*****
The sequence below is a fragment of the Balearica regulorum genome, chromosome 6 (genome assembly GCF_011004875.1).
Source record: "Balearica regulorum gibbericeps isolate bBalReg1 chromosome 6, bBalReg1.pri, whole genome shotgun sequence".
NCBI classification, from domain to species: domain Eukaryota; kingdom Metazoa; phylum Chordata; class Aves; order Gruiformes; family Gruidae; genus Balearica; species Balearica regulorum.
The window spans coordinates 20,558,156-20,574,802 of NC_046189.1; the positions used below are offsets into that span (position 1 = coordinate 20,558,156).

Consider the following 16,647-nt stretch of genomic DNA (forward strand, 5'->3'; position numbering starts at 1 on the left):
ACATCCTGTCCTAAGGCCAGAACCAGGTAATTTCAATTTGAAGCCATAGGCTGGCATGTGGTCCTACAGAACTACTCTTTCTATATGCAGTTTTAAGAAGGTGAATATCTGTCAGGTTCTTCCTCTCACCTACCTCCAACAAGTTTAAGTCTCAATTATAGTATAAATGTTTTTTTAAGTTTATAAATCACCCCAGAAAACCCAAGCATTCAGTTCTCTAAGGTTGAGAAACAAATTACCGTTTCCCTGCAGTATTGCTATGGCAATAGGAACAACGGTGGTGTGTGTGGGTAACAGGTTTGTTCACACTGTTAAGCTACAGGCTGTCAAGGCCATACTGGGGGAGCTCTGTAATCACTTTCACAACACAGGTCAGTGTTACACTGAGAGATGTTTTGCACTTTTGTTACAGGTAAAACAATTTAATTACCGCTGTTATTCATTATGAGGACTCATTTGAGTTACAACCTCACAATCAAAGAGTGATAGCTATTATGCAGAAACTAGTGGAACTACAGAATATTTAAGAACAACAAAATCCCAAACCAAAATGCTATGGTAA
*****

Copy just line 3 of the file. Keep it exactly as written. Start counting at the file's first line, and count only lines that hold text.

NCBI classification, from domain to species: domain Eukaryota; kingdom Metazoa; phylum Chordata; class Aves; order Gruiformes; family Gruidae; genus Balearica; species Balearica regulorum.